World Password Day: A Look Back on the History of the Electronic Password

Monica Webster
password day

The password. A simple security measure that protects something important, and one that’s been in use since humankind could talk. The concept of a password hasn’t changed in all of our history. Want to protect something valuable in the Middle Ages? Guard it with a password. And maybe the physical presence of a 7-foot tall bouncer.

But that was then, and we are very much in the now. Why go through the hassle of hiring big, burly men when you can lock a secret down with an impossible-to-guess password? Thank goodness all our secrets are kept electronically now.

The password has been so deeply ingrained in human society that, in 2013, Intel Security declared that the first Thursday of May would be Password Day.

Who created the password?

When the word “password” is mentioned today, our minds immediately associate that with an electronic purpose. Your phone? Protected with a password. Your home computer? You better believe it’s protected with a password – especially if you’re sharing it with other people.

An individual is often viewed as borderline-delusional if they haven’t protected their devices with a password. This is the reality of data exchanges having to rely on electronic signals – most of your sensitive information can be found in one place: your phone, your laptop, your computer.

But where did the idea of an electronic password come from? The answer to that begins with Fernando J. Corbato. During his time at MIT in the 1950s, Fernando was frustrated with how computers could only process one task at a time. He developed the Compatible Time-Sharing System (CTSS), a technique that divided up the processing power of a computer.

This gave many users the chance to use one computer at the same time, so long as the tasks were minor. With multiple people now working on the same machine, he developed a password system as a way to hide files and programs from any prying eyes. Lo and behold, the electronic password system, which we still use to this day, was born. Fernando passed away in 2019, but his legacy lives on in every password-protected device.

What about other electronic security measures?

We can’t talk about passwords without mentioning all the different variants. After all, why have a password as your sole protection? Why not back it up with security questions as well? Or a PIN? Still not enough? Then how about something unique to the user – a fingerprint scan?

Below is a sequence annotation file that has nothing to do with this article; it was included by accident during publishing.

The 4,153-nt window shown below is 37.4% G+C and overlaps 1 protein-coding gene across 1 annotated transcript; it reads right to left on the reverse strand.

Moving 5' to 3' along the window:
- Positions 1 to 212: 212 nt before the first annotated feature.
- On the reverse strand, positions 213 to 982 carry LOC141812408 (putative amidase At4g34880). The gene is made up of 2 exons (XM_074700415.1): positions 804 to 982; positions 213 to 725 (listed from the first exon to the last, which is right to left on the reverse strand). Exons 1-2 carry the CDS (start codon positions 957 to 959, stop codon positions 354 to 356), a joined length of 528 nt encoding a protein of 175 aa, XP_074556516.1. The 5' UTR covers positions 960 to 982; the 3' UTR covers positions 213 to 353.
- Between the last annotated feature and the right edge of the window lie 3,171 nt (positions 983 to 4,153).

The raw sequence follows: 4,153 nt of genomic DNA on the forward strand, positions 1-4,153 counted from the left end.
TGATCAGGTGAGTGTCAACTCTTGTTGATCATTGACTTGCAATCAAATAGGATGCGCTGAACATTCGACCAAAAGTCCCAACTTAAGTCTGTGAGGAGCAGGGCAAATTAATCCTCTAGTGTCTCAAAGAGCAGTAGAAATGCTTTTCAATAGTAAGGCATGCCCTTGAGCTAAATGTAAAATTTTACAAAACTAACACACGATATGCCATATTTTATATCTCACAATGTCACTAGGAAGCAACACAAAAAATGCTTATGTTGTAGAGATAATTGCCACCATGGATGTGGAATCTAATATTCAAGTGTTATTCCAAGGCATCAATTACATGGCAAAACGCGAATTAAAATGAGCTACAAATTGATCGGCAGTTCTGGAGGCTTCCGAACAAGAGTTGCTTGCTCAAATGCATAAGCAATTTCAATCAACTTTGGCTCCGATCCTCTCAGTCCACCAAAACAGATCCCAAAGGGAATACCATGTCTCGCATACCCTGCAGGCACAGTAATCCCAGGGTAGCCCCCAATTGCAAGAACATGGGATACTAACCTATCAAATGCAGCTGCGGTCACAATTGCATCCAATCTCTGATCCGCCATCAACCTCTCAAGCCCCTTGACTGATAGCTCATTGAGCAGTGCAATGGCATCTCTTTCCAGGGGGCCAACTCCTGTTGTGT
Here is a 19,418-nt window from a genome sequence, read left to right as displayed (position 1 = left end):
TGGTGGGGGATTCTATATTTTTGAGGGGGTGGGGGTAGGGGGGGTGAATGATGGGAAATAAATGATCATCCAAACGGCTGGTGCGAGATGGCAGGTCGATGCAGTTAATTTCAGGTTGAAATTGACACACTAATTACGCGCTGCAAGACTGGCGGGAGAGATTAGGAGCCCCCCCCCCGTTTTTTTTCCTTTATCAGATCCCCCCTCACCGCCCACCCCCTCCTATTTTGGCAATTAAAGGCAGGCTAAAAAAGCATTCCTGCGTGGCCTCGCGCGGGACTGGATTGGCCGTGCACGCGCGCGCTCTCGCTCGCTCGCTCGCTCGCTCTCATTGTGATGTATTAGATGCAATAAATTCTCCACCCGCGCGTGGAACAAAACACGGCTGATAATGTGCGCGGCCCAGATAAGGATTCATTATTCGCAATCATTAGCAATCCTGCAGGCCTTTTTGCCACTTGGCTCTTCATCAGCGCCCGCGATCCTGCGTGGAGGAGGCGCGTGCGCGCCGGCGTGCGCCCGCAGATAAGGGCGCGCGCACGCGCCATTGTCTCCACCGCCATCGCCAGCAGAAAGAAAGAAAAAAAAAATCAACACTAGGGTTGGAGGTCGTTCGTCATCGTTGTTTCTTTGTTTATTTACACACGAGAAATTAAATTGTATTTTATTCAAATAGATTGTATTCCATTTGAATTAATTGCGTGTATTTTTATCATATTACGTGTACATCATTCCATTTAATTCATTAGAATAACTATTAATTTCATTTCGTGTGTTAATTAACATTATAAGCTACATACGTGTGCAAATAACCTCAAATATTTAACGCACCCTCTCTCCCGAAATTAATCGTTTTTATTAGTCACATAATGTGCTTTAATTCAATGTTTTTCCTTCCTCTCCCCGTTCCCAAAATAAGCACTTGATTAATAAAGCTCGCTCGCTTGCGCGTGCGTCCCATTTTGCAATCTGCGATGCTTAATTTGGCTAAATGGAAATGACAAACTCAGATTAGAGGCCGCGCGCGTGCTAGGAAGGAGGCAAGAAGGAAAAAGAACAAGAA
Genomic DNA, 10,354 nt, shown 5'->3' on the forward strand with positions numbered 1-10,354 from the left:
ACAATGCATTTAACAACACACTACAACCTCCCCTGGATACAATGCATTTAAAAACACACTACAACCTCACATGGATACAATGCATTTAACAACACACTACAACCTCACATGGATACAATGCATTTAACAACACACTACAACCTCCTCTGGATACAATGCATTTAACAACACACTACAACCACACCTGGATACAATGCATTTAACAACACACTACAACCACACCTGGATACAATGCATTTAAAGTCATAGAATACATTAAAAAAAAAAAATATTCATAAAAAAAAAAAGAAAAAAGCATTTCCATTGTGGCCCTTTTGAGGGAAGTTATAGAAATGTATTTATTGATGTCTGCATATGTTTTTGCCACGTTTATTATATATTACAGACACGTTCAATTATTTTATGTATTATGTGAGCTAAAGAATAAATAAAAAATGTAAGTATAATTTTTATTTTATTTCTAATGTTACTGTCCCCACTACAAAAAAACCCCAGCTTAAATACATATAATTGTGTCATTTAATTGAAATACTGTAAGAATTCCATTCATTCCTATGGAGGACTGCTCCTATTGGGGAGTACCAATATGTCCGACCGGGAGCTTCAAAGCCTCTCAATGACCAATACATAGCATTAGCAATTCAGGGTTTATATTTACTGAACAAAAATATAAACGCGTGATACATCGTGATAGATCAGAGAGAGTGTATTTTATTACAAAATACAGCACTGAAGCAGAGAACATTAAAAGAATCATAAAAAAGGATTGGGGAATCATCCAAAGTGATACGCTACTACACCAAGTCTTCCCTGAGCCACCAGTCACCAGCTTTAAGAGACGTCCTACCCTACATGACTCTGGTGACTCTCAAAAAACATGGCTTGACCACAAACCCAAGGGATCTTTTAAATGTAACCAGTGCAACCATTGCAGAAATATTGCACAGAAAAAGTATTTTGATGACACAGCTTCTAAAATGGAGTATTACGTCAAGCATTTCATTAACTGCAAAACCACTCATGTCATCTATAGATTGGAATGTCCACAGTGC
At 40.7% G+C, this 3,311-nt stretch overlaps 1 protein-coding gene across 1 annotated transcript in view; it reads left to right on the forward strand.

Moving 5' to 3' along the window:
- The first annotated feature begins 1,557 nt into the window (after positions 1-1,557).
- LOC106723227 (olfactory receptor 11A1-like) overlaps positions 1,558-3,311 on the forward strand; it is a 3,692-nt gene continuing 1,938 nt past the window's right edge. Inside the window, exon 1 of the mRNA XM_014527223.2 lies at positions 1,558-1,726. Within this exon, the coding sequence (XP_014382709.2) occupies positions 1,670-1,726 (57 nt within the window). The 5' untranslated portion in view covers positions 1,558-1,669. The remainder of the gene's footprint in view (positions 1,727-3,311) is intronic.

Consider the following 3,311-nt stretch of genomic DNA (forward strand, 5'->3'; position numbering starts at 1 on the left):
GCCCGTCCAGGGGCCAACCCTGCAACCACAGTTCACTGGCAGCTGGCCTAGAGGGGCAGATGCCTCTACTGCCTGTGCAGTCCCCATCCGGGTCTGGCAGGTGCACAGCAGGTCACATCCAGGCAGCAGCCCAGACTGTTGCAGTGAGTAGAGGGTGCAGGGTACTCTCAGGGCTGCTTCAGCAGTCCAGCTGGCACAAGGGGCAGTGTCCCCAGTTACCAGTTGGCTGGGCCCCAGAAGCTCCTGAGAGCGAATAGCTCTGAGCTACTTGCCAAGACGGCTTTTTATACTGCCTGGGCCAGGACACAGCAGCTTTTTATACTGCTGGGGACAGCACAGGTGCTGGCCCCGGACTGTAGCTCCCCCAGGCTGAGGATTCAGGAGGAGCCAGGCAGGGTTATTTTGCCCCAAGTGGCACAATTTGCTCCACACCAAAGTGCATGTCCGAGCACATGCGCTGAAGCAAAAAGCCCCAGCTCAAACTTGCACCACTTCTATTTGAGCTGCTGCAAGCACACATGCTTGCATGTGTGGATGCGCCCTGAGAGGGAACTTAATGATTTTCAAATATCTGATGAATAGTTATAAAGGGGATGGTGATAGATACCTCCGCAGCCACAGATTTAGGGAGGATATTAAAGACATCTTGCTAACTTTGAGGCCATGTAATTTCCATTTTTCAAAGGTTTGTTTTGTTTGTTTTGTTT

A PIN, or Personal Identification Number, is something almost as old as the modern password. The PIN was conceived in 1967 by James Goodfellow, a Scottish inventor. He created the PIN to be used alongside an ATM – and for his efforts received an OBE title in 2006 from Queen Elizabeth herself.

You would be mistaken in thinking that the PIN-ATM combo was from the efforts of one person. The engineering team behind creating the ATM was led by British-inventor John Shepherd-Barron. The concept was born from wanting a vending machine that dispensed cash instead of candy.

The PIN was initially supposed to be a 6-digit number – and actually is in Switzerland. Some Italian banks also use the rare 5-digit PIN. John settled on 4 digits for the PIN because his wife struggled to remember more than that!

The fingerprint scan

As the years have gone by and technology marched further on, our security measures have reached extreme levels. It’s not enough to enter a unique password – now, you have to provide biological proof that you’re the right person. Biometrics are becoming the go-to method for enforcing electronic protection.

Most modern phones have the option to use the fingerprint scan. And why wouldn’t you? For someone to break into your device, they would need to physically manipulate your hand into unlocking it. Unless you’re a very heavy sleeper, this security method is impenetrable.

The concept of using a fingerprint as an authentication tool began earlier than you would expect. Ancient Babylonians, for example, ratified business deals by imprinting their fingers into wet clay. But the widespread use of the fingerprint for identification didn’t truly come to fruition until 1896.

Commissioner of the London Metropolitan Police at the time, Sir Edward Henry, created a fingerprint classification system that was implemented as a crime-fighting tool in 1901. However, this technique, while accurate, was slow – samples had to be compared by hand. Then came the computer, and in the 1980s, fingerprint identification technology hit a new high.

With the added processing power of a computer, fingerprints can now be implemented in areas outside of crime. Biometrics are the perfect way to reinforce your electronic defenses with an authenticator that can’t be copied or hacked.

The recent addition of biometrics begs the question of how far we’re willing to go to keep our secrets safe. The fact that the need for more robust measures only cements how much of an influence on modern society the password has had. Our secrets will always be protected by the humble password, which is exactly why we commemorate them with Password Day.

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